So in '73 first there was Willie Mays. Then there was Rich Chiles. Then there was Don Hahn. Willie got hurt, Chiles just wasn't very good, and so in June Don got recalled from Tidewater to play center field. He was doing a pretty good job defensively and hitting in the mid-.260's after he took over and then - boom! - the wall came down. Or The Stork came down, or over really. In July Don and George "The Stork" Theodore were chasing down a fly ball hit by Ralph Garr of Atlanta at full speed when they collided. It was pretty ugly and while The Stork got the worst of it Don was so banged up he had to throw the ball in left-handed (he was a righty) and then missed a couple weeks. But when he returned he was still the number one guy in center since while Willie was back he really just couldn't field that well any more. Don got to participate in a very exciting division race and post-season which is why he may be smiling at Shea. I am betting that's Duffy Dyer in the cage behind him. With the washed-out blue sky behind them it looks like a great day to be a Met.
Don was a big deal multi-sport athlete in San Jose and was drafted by the Giants in '66. A commenter on a Mets fan site who grew up with Don indicates he was a hood in high school which has always struck me as funny for a light hitter but I'm just stereotyping. His senior year he threw a no-hitter and hit .523. He started things off in Rookie ball that summer and then spent the next two years in Single A ball, hitting .281 in '67 and topping out power-wise in '68 with nine homers and 69 RBI's. After the '68 season he was left unprotected so the Expos grabbed him in the Rule 5 - not the expansion - draft and in '69, after making his debut up top, he spent the season at Triple A Vancouver where he hit .268. In '70 Don played most of the season in Montreal, adding a .374 OBA to his listed stats in his few at bats. By then he was considered a defensive specialist. Late in spring training of '71 he was traded to the Mets for Ron Swoboda and Rich Hacker.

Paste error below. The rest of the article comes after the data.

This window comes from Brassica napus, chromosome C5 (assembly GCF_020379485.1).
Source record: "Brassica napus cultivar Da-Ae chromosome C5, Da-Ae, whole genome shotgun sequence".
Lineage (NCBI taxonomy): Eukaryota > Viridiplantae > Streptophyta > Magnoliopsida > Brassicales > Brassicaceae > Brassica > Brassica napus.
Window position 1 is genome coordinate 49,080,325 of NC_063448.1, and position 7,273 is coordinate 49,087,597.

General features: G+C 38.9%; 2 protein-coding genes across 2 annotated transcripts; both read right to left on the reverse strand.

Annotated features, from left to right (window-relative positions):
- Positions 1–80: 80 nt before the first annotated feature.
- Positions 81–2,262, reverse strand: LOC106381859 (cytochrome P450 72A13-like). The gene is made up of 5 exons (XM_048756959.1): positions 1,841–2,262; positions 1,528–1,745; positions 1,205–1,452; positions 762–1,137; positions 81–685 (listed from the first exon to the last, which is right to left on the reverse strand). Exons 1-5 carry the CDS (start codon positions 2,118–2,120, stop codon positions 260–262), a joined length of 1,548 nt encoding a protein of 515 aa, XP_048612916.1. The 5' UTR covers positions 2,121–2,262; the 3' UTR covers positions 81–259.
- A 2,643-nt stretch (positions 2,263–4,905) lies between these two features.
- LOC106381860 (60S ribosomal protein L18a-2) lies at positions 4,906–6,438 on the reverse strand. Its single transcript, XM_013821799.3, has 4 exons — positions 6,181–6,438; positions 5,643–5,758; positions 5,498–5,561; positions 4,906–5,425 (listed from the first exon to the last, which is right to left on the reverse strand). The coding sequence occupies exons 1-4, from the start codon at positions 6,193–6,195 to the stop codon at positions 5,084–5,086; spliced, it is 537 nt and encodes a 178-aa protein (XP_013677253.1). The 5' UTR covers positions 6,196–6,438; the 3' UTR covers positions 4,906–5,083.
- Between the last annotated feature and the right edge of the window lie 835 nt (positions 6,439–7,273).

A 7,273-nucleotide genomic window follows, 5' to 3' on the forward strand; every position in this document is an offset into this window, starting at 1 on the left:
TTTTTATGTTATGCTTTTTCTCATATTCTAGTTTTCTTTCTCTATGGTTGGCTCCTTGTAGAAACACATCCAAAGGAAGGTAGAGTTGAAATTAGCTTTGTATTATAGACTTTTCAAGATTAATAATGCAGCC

In New York in '71 Hahn pretty much picked up where he left off in Montreal as a defensive sub and occasional starter behind Tommie Agee in center field. The next season NY got Willie so Don was pushed back to Tidewater where he had a good year, hitting .282 with a .369 OBA. Then in '73 he was going about the same - .274 with a .382 OBA - when he got called up. He got lots of time in the post-season and hit .239 in 12 games. Then in '74 it was all NY as Don eked out a bit more starting time in center than Dave Schneck. He hit .251 with a .328 OBA. After the season he and Dave, along with Tug McGraw, were sent to the Phillies for Del Unser, Mac Scarce, and John Stearns. After barely playing for Philly he was released, picked up by St. Louis (for whom he also barely played), and then sold to San Diego. After getting in a few games for the Padres he was released at the end of the season. He then hooked up with the Giants and for them played two seasons at Triple A Phoenix where he hit quite well - .303 and .293 - and put up a combined OBA of about .390. Then he was done. Don hit .236 up top with a .319 OBA. The '73 season was his only post-season action.
Hahn got involved in California real estate while still playing and there are several indications that he made a career out of it once he stopped. It appears he settled in that field back around the San Jose area.
Don's homer in the first star bullet was the first inside the park one hit at Veterans Stadium. Each of his brothers apparently played at some level of professional or semi-pro baseball.
No music news today but I do want to share the below:
Every year back then WABC, which was New York's biggest AM station for a bunch of years would publish its top 100 hits for the year. It would then play them exclusively from midnight Christmas Eve until midnight New Year's Eve. A few years earlier it was a great time to listen to music because the hits were quite good. That pretty much ground to a halt in '74 when popular music really hit the skids, at least in my opinion. Here are the top songs so you can see if my judgement is accurate:
So there you go. You will probably have to click on it to clearly see all the songs. While not an exact match the WABC lists tended to correlate pretty well with Billboard's list. While there is some good stuff and Elton John was still rocking back then, a whole lot of this music is really quite forgettable. But I still wanted to share it.
So again these two guys faced each other in the '73 Series. Plus Vida and Don must have the shortest combined consecutive names of the set:
1. Hahn and Ken Singleton '71 Mets;
2. Singleton and Mike Torrez '72 to '74 Expos and '75 Orioles;
3. Torrez and Vida Blue '76 to '77 A's.